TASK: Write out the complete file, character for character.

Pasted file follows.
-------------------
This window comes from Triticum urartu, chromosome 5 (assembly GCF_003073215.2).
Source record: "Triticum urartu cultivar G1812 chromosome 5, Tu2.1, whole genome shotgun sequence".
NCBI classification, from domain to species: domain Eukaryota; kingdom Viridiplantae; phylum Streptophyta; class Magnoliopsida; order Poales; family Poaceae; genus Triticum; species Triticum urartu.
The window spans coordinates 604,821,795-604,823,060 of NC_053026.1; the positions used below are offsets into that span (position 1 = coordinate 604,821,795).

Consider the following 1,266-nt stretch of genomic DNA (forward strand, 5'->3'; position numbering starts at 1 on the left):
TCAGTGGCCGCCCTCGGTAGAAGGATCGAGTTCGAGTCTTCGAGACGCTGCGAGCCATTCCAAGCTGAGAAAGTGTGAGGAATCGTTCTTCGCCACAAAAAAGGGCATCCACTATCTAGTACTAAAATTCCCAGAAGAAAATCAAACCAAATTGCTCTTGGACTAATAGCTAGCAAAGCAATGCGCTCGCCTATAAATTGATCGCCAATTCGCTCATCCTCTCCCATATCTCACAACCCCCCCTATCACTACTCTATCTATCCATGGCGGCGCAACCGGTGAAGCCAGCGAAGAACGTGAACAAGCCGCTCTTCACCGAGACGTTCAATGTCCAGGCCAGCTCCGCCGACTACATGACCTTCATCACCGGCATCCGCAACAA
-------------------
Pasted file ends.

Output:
This window comes from Triticum urartu, chromosome 5 (assembly GCF_003073215.2).
Source record: "Triticum urartu cultivar G1812 chromosome 5, Tu2.1, whole genome shotgun sequence".
NCBI classification, from domain to species: domain Eukaryota; kingdom Viridiplantae; phylum Streptophyta; class Magnoliopsida; order Poales; family Poaceae; genus Triticum; species Triticum urartu.
The window spans coordinates 604,821,795-604,823,060 of NC_053026.1; the positions used below are offsets into that span (position 1 = coordinate 604,821,795).

Consider the following 1,266-nt stretch of genomic DNA (forward strand, 5'->3'; position numbering starts at 1 on the left):
TCAGTGGCCGCCCTCGGTAGAAGGATCGAGTTCGAGTCTTCGAGACGCTGCGAGCCATTCCAAGCTGAGAAAGTGTGAGGAATCGTTCTTCGCCACAAAAAAGGGCATCCACTATCTAGTACTAAAATTCCCAGAAGAAAATCAAACCAAATTGCTCTTGGACTAATAGCTAGCAAAGCAATGCGCTCGCCTATAAATTGATCGCCAATTCGCTCATCCTCTCCCATATCTCACAACCCCCCCTATCACTACTCTATCTATCCATGGCGGCGCAACCGGTGAAGCCAGCGAAGAACGTGAACAAGCCGCTCTTCACCGAGACGTTCAATGTCCAGGCCAGCTCCGCCGACTACATGACCTTCATCACCGGCATCCGCAACAA